Educate, Then Advocate

'Sometimes we think the banks are our enemy, but our real enemy is ignorance.'

February 25, 2013
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Legislative Update

Credit union advocacy depends on education first, according to CUNA’s advocacy staff.

Explaining the value of credit unions to members, advocates, and legislators leads to political success for the movement, panelists told General Session attendees Monday afternoon.
 
Legislators need education about the value to their constituents, credit union advocates need to know the message to bring to their representatives, and members need to know why grassroots advocacy matters.
 
“Sometimes we think the banks are our enemy, but our real enemy is ignorance,” said Pat Sowick, senior vice president, league and state affairs.
 
Advocacy at the state level was a major focus of this year’s legislative and political update. It’s important to build relationships from the ground up, said Sowick, noting  that many politicians and pieces of legislation begin in state politics.
 
Keeping members informed about legislative priorities and how they affect the credit union is also key, according to Richard Gose, senior vice president, political affairs. The advocacy power of credit unions is not in dollars, but grassroots potential, he said.
 
“Education is always appropriate,” Gose said. “You can’t call on members and ask them to do something if they’re not aware.”
 
When it comes to approaching congressional representatives, keep in mind many of them are new and don’t have a lot of detailed knowledge of the credit union movement, said Ryan Donovan, senior vice president, legislative affairs. 
 
After successfully defeating the Transaction Account Guarantee (TAG) bill—a major priority of the bank lobby last year—the credit union movement has the attention of legislators, he said.
 
“They still love us on the Hill, but something changed late last year. They realized we’re not pushovers anymore,” Donovan said.
 
 
The conference’s annual advocacy primer allows credit union leaders to get on the same page before planned Capitol Hill visits later in the week, according to moderator Paul Gentile, executive vice president, strategic communications and engagement.
 
“We don’t want to have 7,000 different voices; we want to have one story repeated 7,000 times,” said Gentile.
 
This year’s advocacy agenda is based on three pillars: preserving credit unions’ tax status, reducing the regulatory burden, and enhancing the credit union charter.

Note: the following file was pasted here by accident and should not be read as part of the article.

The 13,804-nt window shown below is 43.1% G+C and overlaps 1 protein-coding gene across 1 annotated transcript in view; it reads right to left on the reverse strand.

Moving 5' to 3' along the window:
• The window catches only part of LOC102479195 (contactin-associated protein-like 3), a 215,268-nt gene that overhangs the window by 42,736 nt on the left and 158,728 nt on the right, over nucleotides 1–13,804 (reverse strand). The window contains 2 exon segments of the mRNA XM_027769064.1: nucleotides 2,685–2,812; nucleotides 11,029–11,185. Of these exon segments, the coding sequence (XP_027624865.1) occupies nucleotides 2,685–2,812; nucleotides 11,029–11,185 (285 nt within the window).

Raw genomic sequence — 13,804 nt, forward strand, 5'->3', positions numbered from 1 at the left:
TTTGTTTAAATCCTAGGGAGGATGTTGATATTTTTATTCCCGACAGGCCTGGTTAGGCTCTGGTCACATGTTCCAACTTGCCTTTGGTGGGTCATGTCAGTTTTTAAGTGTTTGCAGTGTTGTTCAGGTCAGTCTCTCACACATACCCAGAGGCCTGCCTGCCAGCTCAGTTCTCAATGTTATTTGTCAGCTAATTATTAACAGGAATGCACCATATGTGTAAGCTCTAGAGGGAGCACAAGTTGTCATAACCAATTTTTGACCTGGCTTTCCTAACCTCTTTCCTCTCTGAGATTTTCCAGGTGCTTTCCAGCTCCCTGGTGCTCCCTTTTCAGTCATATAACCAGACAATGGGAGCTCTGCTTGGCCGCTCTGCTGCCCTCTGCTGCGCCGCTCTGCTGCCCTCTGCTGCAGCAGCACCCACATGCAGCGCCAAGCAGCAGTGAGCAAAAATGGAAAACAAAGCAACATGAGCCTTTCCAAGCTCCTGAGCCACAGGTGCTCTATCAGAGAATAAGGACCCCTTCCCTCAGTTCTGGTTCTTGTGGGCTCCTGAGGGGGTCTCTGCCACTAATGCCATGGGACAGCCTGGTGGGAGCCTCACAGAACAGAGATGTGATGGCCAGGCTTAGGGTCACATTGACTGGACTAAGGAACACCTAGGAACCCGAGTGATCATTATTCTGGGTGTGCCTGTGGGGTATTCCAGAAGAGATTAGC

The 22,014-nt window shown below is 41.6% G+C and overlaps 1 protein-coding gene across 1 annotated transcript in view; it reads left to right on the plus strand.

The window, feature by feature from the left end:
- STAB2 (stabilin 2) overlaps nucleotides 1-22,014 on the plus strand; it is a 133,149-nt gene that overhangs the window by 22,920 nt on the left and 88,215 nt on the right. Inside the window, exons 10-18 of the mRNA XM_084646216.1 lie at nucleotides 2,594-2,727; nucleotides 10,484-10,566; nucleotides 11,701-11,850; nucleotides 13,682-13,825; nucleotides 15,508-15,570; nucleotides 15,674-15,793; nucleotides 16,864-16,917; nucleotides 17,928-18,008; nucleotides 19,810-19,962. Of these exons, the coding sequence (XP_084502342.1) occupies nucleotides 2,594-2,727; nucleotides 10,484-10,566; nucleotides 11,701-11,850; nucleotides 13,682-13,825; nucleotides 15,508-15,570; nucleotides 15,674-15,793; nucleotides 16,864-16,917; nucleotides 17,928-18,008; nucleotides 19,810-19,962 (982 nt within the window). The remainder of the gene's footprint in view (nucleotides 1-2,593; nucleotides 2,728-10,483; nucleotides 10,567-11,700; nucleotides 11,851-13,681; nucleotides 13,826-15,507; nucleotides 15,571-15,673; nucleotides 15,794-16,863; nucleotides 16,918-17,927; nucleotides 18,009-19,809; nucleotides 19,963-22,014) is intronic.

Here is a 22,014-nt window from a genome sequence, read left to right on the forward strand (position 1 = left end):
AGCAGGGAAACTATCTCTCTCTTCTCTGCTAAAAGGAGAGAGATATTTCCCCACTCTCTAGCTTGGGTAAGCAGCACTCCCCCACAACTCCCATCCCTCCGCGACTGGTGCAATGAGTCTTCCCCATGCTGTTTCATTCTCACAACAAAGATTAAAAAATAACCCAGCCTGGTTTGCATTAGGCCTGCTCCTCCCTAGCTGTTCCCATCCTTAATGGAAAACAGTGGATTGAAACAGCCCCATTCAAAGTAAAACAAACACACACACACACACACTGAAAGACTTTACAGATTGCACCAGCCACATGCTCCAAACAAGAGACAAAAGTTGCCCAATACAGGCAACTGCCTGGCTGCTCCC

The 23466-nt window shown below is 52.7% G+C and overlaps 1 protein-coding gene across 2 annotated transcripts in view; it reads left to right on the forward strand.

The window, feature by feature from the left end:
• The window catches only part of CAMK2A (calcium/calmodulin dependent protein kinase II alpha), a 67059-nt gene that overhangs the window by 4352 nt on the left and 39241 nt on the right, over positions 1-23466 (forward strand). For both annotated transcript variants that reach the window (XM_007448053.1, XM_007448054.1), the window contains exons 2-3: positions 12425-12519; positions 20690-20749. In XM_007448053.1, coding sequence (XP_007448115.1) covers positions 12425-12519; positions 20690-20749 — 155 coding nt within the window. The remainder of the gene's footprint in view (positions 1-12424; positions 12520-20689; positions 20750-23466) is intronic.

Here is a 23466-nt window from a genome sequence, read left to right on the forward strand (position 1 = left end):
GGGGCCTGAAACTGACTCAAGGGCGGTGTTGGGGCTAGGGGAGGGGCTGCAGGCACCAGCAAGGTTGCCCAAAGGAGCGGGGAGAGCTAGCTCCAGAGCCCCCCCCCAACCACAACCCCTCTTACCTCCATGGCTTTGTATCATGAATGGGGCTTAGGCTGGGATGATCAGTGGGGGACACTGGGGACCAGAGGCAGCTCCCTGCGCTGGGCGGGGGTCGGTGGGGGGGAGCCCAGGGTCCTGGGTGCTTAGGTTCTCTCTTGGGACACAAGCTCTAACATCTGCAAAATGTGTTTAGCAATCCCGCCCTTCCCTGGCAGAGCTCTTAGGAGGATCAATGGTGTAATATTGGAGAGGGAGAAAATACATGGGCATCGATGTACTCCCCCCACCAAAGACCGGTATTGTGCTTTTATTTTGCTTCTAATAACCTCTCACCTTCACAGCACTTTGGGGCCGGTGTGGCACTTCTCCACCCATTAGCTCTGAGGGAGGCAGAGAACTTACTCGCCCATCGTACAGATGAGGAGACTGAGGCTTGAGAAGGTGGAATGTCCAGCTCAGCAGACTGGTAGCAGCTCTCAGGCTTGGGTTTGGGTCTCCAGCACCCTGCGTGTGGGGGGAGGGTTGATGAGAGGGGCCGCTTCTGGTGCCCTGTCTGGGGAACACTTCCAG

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Great article! Unfortunately, most employees don’t feel valued or appreciated by their supervisors or employers. In fact, research has shown that the predominant reason team members quit their jobs is because they don’t feel valued. This is in spite of the fact that employee recognition programs have proliferated in the workplace – over 90% of all organizations in the U.S. has some form of employee recognition activities in place. But most employee recognition programs are viewed with skepticism and cynicism – because they aren’t viewed as being genuine in their communication of appreciation. Getting the “employee of the month” award, receiving a certificate of recognition, or a “Way to go, team!” email just don’t get the job done. How do you communicate authentic appreciation? We have found people have different ways that they want to be shown appreciation, and if you don’t communicate in the language of appreciation important to them, you essentially “miss the mark”. Additionally, employees need to receive recognition more than once a year at their performance review. Otherwise, they view the praise as “going through the motions”. A third component of authentic appreciation is that the communication has to be about them personally – not the department, not their group, but something they did. Finally, they have to believe that you mean what you say. How you treat them has to match the words you use. If you are not sure how your team members want to be shown appreciation, the Motivating By Appreciation Inventory (www.appreciationatwork.com/assess) will identify the language of appreciation and specific actions preferred by each employee. You then can create a group profile for your team, so everyone knows how to encourage one another. Remember, employees want to know that they are valued for what they contribute to the success of the organization. And communicating authentic appreciation in the ways they desire it can make the difference between keeping your quality team members or having a negative work environment that everyone wants to leave. Paul White, Ph.D., is the co-author of The 5 Languages of Appreciation in the Workplace with Dr. Gary Chapman.

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